It’s Ok to be a Princess

I was working as a family day care provider when our first daughter was born. Caring for many different children plus two of my own meant that I had collected a great variety of playthings, so my girls entered our family with a good collection of playthings all ready for them. Of course I had some toys the boys were more attracted to, and some the girls gravitated towards, but there was something for everyone and you could choose what you were interested in, and mix it up if you wanted to. It was cool for boys or girls to take a baby/teddy/dinosaur/alien for a walk/drive/run in the pram/wheelbarrow/truck/baby carrier wearing a tutu/tool belt/helmet/crown at the same time. And they did.

dress-ups

I’m not big on stereotypes for girls or boys. Archetypes are more my thing – general ideas of qualities we can all embrace.

We talk a lot about faery folk and story archetypes in our family story times and during our seasonal celebrations but I’ve never really given them form. My characters tend to be formless because I don’t know about you .. but I’ve never seen a fairy or a fairytale prince … although I have felt their presence. Princes and knights and superheros DO have a different energy to fairies and princesses. Doesn’t mean our children can’t make their own interpretations and representations.

It’s OUR interpretations that do the damage, I think. I don’t mean to pay out on Disney because we do enjoy many of their movies, but they do now have the image of being the big bad wolf when it comes to perpetuating inappropriate gender stereotypes these days … and I must say that I prefer the original versions of traditional fairy tales to the movie versions.

I enjoy an animated movie as much as the rest of us, but I do think that as soon as you animate stories, you begin to lose the quality of dreamy imagination and embodiment that comes when we listen to and play out our favourite characters. Once they are animated that image of the character, plus their voice, behaviour and role then becomes fixed and if the children have enjoyed the movie then they want to be like their favourite characters. And Disney (and many other companies and manufacturers) are happy to perpetuate stereotypes through mass merchandise, which children want because they love to surround themselves with reminders of their heros. It’s something I curse each time I go to buy my children pyjamas.

inside play children's art

My daughter made this gorgeous felt wallhanging when she was four. Guess which movie she had seen just before she chose her colours?

And if we are going to be critical even the traditional fairy tales themselves, before they were ever animated, tend to lean towards rather gender-specific roles that many parents object to. During my uni years my fellow student teachers and I looked for modern versions of traditional tales to tell our students so as not to perpetuate the idea of gender bias. “The Paperbag Princess” by Robert Munsch was a popular one at the time (and I still love it). We’d bend over backwards to be inclusive and encourage children to bust gender stereotypes.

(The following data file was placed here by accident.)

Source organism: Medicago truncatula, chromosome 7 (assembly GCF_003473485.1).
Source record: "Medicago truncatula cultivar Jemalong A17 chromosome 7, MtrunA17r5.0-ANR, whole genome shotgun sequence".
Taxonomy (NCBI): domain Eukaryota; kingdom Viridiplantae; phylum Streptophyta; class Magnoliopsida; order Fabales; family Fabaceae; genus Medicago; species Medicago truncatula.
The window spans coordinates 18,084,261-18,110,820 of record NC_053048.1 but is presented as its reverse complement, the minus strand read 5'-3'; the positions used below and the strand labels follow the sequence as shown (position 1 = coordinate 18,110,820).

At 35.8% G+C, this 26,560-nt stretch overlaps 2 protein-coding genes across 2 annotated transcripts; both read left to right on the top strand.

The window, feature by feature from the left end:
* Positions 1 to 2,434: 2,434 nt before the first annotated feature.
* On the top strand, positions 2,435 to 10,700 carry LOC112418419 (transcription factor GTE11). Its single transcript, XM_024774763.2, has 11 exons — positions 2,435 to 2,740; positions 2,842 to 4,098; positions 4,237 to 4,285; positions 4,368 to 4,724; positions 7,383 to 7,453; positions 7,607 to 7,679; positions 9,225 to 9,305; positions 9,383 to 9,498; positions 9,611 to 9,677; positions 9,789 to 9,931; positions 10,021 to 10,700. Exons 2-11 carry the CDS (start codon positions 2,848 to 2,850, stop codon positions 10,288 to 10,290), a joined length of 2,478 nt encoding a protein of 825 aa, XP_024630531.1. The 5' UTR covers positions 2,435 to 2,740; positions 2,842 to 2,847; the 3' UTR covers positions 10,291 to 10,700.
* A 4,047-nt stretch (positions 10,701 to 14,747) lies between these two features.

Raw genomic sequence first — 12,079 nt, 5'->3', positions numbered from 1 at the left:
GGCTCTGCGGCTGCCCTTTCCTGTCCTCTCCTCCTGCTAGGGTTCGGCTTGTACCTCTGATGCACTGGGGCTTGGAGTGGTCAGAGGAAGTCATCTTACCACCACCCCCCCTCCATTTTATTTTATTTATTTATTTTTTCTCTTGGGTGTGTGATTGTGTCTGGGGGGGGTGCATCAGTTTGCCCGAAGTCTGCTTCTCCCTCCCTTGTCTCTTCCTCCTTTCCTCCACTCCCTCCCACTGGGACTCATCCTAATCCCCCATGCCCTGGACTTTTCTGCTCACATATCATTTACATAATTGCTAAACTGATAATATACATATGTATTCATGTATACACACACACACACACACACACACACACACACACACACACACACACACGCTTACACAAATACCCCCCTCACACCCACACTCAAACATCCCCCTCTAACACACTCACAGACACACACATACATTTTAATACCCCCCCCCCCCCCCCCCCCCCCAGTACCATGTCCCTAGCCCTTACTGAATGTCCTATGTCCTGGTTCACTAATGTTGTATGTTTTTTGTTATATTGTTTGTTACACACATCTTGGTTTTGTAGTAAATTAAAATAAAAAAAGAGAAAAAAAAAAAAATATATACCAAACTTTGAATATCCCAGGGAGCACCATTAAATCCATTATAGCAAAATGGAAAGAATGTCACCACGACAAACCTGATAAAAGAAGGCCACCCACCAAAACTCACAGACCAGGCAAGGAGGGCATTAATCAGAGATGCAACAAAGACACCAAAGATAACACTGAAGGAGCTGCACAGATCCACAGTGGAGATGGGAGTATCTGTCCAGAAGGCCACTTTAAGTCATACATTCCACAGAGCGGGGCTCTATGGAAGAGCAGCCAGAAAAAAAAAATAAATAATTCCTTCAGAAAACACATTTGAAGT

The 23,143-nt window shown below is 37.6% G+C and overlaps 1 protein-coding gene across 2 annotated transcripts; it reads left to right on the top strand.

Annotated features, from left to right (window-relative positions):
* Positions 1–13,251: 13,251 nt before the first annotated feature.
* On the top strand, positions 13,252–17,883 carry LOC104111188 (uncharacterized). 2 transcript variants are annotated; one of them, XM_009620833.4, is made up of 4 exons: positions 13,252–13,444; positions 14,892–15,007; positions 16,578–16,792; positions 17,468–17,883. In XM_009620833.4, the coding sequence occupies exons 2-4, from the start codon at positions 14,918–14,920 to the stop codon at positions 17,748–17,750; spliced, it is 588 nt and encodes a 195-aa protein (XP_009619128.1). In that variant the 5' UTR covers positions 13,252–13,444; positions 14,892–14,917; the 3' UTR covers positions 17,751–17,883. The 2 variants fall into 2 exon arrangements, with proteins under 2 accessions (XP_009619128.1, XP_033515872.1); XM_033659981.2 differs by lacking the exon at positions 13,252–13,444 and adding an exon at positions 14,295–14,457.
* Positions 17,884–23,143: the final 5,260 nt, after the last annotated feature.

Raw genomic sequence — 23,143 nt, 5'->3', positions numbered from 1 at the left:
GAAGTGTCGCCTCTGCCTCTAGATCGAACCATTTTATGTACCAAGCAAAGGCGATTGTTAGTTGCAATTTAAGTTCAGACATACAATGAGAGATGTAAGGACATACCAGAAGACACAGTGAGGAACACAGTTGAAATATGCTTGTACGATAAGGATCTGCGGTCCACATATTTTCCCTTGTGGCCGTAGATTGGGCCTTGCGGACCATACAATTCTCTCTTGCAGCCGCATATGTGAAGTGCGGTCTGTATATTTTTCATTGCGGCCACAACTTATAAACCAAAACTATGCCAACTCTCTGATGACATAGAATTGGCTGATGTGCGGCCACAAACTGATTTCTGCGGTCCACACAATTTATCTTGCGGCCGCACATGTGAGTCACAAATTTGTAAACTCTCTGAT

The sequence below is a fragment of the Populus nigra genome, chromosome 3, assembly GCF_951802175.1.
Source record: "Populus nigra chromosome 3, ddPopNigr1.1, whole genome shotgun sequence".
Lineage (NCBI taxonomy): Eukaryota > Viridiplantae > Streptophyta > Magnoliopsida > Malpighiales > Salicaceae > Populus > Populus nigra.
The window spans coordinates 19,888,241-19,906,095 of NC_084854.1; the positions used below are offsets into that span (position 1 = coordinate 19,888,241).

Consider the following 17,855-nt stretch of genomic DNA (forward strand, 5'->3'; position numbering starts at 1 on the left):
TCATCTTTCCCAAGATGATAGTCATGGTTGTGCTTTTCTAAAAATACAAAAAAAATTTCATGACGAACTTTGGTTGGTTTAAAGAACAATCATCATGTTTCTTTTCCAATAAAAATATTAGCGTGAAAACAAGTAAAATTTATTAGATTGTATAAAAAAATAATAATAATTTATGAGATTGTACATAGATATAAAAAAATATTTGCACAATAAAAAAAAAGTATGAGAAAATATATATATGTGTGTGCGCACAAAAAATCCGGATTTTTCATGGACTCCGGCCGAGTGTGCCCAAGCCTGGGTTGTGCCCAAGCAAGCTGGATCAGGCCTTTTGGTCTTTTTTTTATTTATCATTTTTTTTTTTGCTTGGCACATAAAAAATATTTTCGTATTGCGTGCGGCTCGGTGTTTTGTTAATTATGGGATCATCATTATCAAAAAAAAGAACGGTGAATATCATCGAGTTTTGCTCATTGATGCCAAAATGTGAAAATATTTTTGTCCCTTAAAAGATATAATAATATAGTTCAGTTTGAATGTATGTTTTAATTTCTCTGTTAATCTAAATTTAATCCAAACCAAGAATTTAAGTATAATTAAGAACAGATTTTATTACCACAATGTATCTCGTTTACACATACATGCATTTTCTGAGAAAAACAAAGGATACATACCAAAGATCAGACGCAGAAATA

I’ve said all that so you know where I’m at with stereotypes, media and play, because once I became a parent, despite my best efforts not to go there (and even with all our gender-neutral, non-violent, natural and handmade toys), our little boy loved building, climbing, playing with trucks and shooting guns. And our girls LOVE being princesses and faeries!

linden in stone spiral

I don’t quite remember when the fairy and princess dresses arrived in our house. I have bought only one that I can think of, and yet since we’ve had both our girls there seems to be an endless supply of fluffy, frilly bunches of tulle and cheap satin in our playroom. I’ve culled the collection a few times but I’m pretty sure the princess and fairy dresses self-propagate from torn pieces of tulle at night time.

And I am happy to let them play princesses if they want to because THIS is what I notice when they play being beautiful princesses:

  • my girls walk taller and straighter and with great elegance and dignity (they are NOT dainty, simpering or oozing sexuality)
  • they speak clearly and pronounce their words beautifully (they are assertive!)
  • they play with respectful manners and practice kindness with each other (they are NOT helpless)
  • they set up beautiful spaces around them and play carefully with their toys (they are in control of their environment)

RosellaisaknightLHWhen my girls play princesses and faeries they don’t feel helpless – they FEEL beautiful, powerful and important and very special. I remember that feeling when playing as a child, and letting it fill me up. I don’t have a problem with them playing princesses if it helps them access these feelings! Today my girls began playing princesses and then one decided to be a knight instead. Off went the dress and on went the sword belt and cape, and a new persona emerged: confident, protective, bold, brave, decisive. She can do it all.

I don’t think that they are going to be limited in their career options because they play princesses. I’m pretty sure they are not going to grow up with antiquated ideas about what girls can and cannot (or should and should not) do because they are surrounded in enough positive energy at home and at school to feel good about themselves. They also have enough positive role models in our community to let them know anything is possible.

It’s all in being open to possibility I think. If my children grow up feeling open to possibilities I will be very happy.

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